Wednesday, 20 February 2019

Master of Sorrows blog tour – review

You have heard the story before - of a young boy, orphaned through tragic circumstances, raised by a wise old man, who comes to a fuller knowledge of his magic and uses it to fight the great evil that threatens his world.

But what if the boy hero and the malevolent, threatening taint were one and the same? What if the boy slowly came to realise he was the reincarnation of an evil god? Would he save the world . . . or destroy it?

I'm thrilled to join the blog tour for Master of Sorrows because I was so intrigued by the premise. I loved the idea of a fantasy hero who has the potential to be the villain...

The world building in this book is brilliant! It's rich and detailed, but not overwhelming as in some adult fantasy. I was able to follow the intricacies of the world and felt that the world-building elements enhanced the plot. 

This book definitely has cross-over appeal for YA readers. A lot of this is to do with the gripping plot and cliff-hangers at the ends of chapters. Although the book is quite long, I read it really quickly because the plot drove me forwards.

I also really liked the characterisation. Even the minor characters are revealed through their actions and it's interesting that the reader can perceive things about them sometimes that Annev can't. His story arc is very interesting and believable. I can't wait to see how his character develops in this sequels!

This is an extremely promising start to a series and I'm excited to see what Justin Call writes next.

You can follow the other stops on the blog tour using the banner below.

Sunday, 10 February 2019

Proud review

A stirring, bold and moving anthology of stories and poetry by top LGBTQ+ YA authors and new talent, giving their unique responses to the broad theme of pride. Each story has an illustration by an artist identifying as part of the LGBTQ+ community. Compiled by Juno Dawson, author of This Book is Gay and Clean. A celebration of LGBTQ+ talent, PROUD is a thought-provoking, funny, emotional read.

Contributors: Steve Antony, Dean Atta, Kate Alizadeh, Fox Benwell, Alex Bertie, Caroline Bird, Fatti Burke, Tanya Byrne, Moïra Fowley-Doyle, Frank Duffy, Simon James Green, Leo Greenfield, Saffa Khan, Karen Lawler, David Levithan, Priyanka Meenakshi, Alice Oseman, Michael Lee Richardson, David Roberts, Cynthia So, Kay Staples, Jessica Vallance, Kristen Van Dam and Kameron White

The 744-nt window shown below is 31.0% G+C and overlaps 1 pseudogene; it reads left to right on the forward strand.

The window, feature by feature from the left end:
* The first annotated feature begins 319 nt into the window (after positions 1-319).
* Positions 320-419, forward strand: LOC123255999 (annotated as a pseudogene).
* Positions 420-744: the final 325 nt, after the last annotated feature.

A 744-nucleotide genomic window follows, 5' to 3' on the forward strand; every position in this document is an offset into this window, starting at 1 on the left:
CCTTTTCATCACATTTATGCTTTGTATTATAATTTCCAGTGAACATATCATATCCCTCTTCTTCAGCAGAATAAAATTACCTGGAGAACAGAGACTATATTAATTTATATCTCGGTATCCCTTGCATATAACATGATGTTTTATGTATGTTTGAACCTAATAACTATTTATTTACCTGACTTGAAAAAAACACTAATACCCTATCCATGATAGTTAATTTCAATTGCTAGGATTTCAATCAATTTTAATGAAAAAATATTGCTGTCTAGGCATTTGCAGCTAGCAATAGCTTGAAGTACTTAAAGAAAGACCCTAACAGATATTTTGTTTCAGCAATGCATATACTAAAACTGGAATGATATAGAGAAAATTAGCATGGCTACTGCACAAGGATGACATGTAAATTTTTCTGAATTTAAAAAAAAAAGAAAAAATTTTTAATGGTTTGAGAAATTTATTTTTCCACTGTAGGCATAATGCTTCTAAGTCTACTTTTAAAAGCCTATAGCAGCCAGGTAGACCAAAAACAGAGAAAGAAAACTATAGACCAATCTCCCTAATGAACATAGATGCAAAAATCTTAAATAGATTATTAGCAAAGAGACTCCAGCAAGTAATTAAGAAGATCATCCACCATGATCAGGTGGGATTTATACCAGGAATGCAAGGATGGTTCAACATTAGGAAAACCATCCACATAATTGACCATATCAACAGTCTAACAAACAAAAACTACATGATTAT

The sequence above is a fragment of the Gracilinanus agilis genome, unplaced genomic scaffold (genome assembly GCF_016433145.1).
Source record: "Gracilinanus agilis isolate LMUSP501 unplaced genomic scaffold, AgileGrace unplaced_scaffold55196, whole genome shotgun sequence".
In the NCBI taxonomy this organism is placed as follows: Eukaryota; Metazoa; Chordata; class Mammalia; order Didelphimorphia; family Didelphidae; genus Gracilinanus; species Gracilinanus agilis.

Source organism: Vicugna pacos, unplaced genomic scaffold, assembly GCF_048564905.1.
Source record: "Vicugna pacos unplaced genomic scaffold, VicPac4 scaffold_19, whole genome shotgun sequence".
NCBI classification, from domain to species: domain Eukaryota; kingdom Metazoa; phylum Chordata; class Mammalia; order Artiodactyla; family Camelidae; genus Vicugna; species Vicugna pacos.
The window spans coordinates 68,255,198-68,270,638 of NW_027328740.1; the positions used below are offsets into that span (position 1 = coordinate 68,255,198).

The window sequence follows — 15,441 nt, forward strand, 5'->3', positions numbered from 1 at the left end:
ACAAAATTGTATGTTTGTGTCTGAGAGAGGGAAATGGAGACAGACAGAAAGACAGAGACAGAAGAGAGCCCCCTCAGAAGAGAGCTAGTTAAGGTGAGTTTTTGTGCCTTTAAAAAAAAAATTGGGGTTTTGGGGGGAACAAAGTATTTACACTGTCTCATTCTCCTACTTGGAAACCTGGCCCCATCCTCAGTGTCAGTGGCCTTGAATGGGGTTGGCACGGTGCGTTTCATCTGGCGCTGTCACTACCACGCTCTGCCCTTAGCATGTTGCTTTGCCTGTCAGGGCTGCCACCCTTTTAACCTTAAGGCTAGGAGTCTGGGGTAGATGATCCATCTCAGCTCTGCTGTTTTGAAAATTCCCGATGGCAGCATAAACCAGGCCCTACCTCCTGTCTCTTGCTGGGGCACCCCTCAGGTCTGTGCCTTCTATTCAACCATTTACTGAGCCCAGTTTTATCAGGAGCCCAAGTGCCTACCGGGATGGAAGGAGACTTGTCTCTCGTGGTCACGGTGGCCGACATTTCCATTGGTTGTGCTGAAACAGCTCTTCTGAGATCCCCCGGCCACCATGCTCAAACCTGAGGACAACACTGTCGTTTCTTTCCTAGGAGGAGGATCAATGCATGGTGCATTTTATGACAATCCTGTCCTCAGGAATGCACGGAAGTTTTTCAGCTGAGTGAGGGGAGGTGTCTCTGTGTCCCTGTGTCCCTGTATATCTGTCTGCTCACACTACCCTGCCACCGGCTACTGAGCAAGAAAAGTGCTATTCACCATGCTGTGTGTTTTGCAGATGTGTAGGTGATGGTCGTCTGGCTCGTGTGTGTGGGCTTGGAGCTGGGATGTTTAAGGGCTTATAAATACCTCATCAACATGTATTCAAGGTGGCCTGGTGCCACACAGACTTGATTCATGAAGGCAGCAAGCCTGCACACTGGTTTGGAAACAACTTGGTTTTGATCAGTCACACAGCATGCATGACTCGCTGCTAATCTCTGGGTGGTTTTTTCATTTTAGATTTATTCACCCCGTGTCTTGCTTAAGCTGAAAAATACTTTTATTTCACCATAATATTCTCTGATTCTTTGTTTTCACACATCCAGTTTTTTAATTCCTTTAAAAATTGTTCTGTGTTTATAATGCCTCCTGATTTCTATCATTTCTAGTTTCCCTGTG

This book was every bit as amazing as I expected it to be. After the success of Change, Proud had a lot to live up to. It's ended up being one of my favourite books of short stories that I've ever read.

I enjoyed reading every single story and poem and thought the book was brilliantly illustrated. Each contribution gave me different emotions: I laughed, cried and thought about the stories long after I finished reading them. They also covered a wide range of subject matters, genres and experiences. It's rare to find a book of short stories where every single one had me gripped. 

Some of my favourite stories were written by the (as yet) unpublished authors that were included. I loved Karen Lawler's Pride and Prejudice retelling, entitled I Hate Darcy Pemberley. It's witty, the characters are brilliant and I wish it was a whole novel! I also really enjoyed The Phonix's Fault by Cynthia So, a beautiful fantasy story with a fairytale quality. 

Another favourite story was Penguins by Simon James Green, illustrated by Alice Oseman –what a perfect combination! This story was absolutely adorable and the gay penguins made me cry happy tears.

Absolutely everyone should read this book. I'll certainly be reading it again! Thanks so much to Stripes for the review copy.

Thursday, 7 February 2019

The Quiet at the End of the World review

How far would you go to save those you love? Lowrie and Shen are the youngest people on the planet after a virus caused global infertility. Closeted in a pocket of London and doted upon by a small, ageing community, the pair spend their days mudlarking and looking for treasure – until a secret is uncovered that threatens not only their family but humanity’s entire existence. Now Lowrie and Shen face an impossible choice: in the quiet at the end of the world, they must decide what to sacrifice to save the whole human race...

Lauren James has become one of my favourite YA authors. I thought it’d be hard to enjoy a book as much as The Loneliest Girl in the Universe and I think I liked The Quiet at the End of the World even more.

The world in this book is richly described and frighteningly believable. I love how Lauren’s books are realistic and grounded in science, at the same time as being completely unique and unpredictable.

I also thought the characters in this book were great. Lowrie and Shen came across as so real and I adored Mitch the robot. The main characters’ relationships and interactions with their families also felt very authentic.

Another reason why I enjoy Lauren’s books so much is the plotting. It’s refreshing to find a book with such a creative, surprising plot and I had no idea what was going to happen! The use of social media also gave an interesting insight into the history of this world and it was woven really effectively into the plot.

The Quiet at the End of the World is a smart, beautifully written book and one that left me thinking about it long after I finished. I can’t wait for whatever Lauren writes next!

Thank you so much to Walker Books for the review copy!